As we enter the sweltering pool in preposterous yellow bathing attire that covers us from neck to ankle, my nostrils are assaulted by a potpourri of body odors rising from the boiling flesh around me. Spiced-orange pomanders, which sit in floating bowls tied on ribbons around our necks, lose the battle against the stench rising from the steaming water before it even begins. But even the smell of this human soup is not as revolting as the sight of some of our fellow bathers. Just a few feet away from us, a stout woman grimaces as a younger female helps her unravel soiled bandages from her legs and then submerge those legs, open sores and all, into the water. Her companion isn't in much better physical shape herself. She has a loud, phlegmy cough that she makes no attempt to shield from the breathing passages of anyone within ten yards. The proximity of this pair is enough to make me scramble out of the water and stand shuddering at the edge of the pool.In this scenario my scruples are even higher than Courtney's as I would never have set a foot in the water to begin with. But then again, I do enjoy water parks and their accompanying (properly chlorinated) wave pools, while I have a feeling Courtney does not. I guess reading the next book might be elucidating regarding exactly how germ-phobic she is. My ramblings aside, moments of historical reenactment like this are what kept the book compelling in spite of its heroine. It becomes easy to ignore her, even in the first person, when Ms. Rigler brings her surroundings alive and allows the reader to experience this unique, unpolished perspective of the era.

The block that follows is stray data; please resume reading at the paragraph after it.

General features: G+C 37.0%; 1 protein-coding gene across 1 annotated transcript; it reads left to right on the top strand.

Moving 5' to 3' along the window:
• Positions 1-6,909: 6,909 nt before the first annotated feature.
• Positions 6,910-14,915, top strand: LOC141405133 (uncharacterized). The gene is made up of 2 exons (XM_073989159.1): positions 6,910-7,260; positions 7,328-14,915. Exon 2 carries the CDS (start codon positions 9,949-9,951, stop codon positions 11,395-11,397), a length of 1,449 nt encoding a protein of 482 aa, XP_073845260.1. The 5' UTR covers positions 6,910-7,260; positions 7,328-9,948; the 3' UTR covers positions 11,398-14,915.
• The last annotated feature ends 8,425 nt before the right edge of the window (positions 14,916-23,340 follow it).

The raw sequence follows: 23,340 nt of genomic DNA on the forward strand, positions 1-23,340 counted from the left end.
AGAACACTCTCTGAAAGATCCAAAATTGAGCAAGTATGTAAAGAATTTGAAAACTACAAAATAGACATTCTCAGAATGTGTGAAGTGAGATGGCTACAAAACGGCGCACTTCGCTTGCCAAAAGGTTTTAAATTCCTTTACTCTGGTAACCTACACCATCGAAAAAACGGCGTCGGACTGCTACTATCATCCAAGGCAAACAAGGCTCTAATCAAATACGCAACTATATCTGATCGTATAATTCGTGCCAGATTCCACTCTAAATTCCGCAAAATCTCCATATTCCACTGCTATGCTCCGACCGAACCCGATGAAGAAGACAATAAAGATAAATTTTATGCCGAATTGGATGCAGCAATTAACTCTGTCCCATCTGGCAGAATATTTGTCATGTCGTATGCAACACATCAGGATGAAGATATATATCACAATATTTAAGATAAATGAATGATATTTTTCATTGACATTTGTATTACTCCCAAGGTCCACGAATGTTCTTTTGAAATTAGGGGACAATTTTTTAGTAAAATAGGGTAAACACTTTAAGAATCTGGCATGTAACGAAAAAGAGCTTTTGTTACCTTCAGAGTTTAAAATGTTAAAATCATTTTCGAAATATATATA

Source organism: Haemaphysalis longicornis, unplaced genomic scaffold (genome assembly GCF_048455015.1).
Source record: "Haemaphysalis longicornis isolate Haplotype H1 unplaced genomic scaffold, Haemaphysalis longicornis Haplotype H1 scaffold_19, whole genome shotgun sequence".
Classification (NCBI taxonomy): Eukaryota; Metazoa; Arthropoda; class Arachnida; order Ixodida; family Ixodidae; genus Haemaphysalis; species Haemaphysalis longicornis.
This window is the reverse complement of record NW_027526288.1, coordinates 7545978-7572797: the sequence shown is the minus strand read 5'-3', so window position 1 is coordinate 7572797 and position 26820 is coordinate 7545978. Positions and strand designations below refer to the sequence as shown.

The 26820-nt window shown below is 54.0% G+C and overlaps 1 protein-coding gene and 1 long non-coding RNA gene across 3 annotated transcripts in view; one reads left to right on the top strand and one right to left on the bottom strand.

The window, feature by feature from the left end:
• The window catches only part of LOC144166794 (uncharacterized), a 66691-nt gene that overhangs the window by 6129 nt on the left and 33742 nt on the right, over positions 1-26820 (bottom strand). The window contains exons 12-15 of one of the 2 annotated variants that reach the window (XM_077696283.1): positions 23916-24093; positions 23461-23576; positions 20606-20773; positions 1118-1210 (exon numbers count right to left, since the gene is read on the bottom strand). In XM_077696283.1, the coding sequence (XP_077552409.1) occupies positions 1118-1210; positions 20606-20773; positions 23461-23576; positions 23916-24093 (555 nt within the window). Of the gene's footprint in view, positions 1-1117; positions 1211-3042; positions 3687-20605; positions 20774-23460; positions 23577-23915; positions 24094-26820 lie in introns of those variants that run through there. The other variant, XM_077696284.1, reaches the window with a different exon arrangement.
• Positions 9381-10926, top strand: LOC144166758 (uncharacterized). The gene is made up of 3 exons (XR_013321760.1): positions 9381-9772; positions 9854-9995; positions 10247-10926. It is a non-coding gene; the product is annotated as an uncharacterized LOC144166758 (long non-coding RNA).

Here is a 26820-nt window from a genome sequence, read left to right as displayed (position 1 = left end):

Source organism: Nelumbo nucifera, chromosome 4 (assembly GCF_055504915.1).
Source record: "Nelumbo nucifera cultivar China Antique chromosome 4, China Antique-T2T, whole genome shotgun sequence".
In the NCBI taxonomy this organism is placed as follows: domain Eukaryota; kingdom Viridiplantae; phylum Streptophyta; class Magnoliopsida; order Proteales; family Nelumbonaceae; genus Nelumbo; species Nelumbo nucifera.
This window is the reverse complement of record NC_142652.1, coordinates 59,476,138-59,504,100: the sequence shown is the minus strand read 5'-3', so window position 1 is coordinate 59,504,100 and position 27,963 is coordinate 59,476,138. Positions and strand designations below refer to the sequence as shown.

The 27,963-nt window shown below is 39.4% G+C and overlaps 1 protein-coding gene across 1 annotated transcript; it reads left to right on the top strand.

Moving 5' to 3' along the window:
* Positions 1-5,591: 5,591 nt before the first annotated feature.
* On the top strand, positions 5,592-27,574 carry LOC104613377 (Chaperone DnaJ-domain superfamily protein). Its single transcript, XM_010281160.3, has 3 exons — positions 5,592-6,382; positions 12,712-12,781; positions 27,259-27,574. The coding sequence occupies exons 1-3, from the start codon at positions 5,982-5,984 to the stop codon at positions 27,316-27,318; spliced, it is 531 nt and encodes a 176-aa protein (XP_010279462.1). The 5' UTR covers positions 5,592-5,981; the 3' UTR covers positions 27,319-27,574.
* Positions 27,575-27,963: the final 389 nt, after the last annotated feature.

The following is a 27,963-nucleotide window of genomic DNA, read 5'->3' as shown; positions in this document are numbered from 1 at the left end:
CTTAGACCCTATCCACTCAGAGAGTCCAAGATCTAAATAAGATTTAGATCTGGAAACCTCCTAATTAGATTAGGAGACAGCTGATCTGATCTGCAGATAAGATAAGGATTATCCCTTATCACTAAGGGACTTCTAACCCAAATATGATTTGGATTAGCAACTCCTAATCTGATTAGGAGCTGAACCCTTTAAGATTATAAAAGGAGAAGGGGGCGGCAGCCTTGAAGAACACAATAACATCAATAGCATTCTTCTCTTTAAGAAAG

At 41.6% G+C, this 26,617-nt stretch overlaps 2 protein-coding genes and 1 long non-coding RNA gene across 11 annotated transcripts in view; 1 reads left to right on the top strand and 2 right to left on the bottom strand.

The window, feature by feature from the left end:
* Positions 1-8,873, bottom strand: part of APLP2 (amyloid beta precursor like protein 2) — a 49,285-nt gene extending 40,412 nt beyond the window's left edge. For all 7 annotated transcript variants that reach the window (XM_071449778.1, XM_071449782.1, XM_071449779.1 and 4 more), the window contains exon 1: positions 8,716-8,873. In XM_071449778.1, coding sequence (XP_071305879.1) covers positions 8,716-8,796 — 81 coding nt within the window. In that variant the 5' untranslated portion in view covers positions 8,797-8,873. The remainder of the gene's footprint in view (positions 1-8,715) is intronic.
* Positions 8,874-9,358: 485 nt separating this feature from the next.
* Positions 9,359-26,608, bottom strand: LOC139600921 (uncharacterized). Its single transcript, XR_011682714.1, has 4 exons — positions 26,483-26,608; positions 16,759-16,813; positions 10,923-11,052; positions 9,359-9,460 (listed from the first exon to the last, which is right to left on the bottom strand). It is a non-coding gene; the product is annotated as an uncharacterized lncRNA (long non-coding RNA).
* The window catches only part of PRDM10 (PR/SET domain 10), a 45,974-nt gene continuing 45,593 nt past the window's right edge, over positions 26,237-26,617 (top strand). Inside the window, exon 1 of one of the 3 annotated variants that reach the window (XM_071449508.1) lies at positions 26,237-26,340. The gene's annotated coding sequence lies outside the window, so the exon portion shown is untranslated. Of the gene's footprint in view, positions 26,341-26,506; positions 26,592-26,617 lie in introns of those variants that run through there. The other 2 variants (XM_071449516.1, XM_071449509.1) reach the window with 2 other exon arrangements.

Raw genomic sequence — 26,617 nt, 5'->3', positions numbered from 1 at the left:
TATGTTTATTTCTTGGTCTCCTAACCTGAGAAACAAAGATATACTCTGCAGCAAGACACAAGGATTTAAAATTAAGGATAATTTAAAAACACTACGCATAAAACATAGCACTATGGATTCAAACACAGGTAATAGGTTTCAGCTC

My very favorite scene, in which Ms. Rigler brought tears of joy to my eyes, is when Courtney accidentally encounters Jane Austen. Overhearing her name, Courtney tracks our dear lady down in the street and makes a right fool of herself, babbling rather incoherently about works not yet published and future film adaptations. Nevertheless, here is Miss Austen herself! What a wonderful moment! The first person narrative allows readers to feel, for a fleeting moment as Courtney tracks the receding bonnet through the busy town, that we too are about to meet this amazing woman who has bequeathed such a profound source of joy - her novels - to humanity. Then Courtney starts blabbing and the moment is ruined, but it was simply marvelous while the illusion lasted.
I imagine I will, at some point, read Rude Awakenings of a Jane Austen Addict. I'd like more of an explanation as to how this body swap took place and am interested in learning how Jane Mansfield (our Regency lady) fares in modern LA. But as it is the glimpses of history that made Confessions of a Jane Austen Addict compelling for me, I feel no rush to sate my curiosity. For those who enjoy Austen but do not know that much about the period in which she wrote, it might be a rather valuable novel. For me, I'm not sure the elucidation was necessary, but I enjoyed nonetheless.